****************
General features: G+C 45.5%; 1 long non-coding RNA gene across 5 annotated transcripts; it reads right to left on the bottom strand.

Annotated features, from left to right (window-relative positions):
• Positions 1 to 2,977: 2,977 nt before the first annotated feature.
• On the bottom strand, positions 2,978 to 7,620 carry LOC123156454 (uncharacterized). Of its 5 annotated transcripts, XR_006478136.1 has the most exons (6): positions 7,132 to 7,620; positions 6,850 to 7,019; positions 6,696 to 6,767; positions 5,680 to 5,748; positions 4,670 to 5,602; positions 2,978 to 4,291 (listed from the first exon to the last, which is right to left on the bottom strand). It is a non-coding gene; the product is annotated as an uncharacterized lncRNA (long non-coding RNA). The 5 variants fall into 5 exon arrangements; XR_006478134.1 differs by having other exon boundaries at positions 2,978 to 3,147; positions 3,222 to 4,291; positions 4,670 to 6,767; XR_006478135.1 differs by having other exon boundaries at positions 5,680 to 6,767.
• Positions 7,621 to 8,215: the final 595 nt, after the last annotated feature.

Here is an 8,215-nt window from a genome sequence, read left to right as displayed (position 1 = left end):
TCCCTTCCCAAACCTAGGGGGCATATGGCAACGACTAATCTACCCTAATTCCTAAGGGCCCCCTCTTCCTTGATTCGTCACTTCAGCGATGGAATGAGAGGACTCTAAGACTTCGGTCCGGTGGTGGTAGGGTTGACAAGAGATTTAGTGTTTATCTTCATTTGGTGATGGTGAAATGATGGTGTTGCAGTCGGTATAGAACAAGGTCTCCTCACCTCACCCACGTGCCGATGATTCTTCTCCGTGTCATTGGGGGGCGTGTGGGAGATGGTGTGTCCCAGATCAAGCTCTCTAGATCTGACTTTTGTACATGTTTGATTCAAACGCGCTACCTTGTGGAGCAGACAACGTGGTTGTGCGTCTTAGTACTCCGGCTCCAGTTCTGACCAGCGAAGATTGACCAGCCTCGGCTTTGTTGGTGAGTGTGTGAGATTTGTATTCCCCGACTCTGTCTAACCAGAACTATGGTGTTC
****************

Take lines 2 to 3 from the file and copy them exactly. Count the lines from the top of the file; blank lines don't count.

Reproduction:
Annotated features, from left to right (window-relative positions):
• Positions 1 to 2,977: 2,977 nt before the first annotated feature.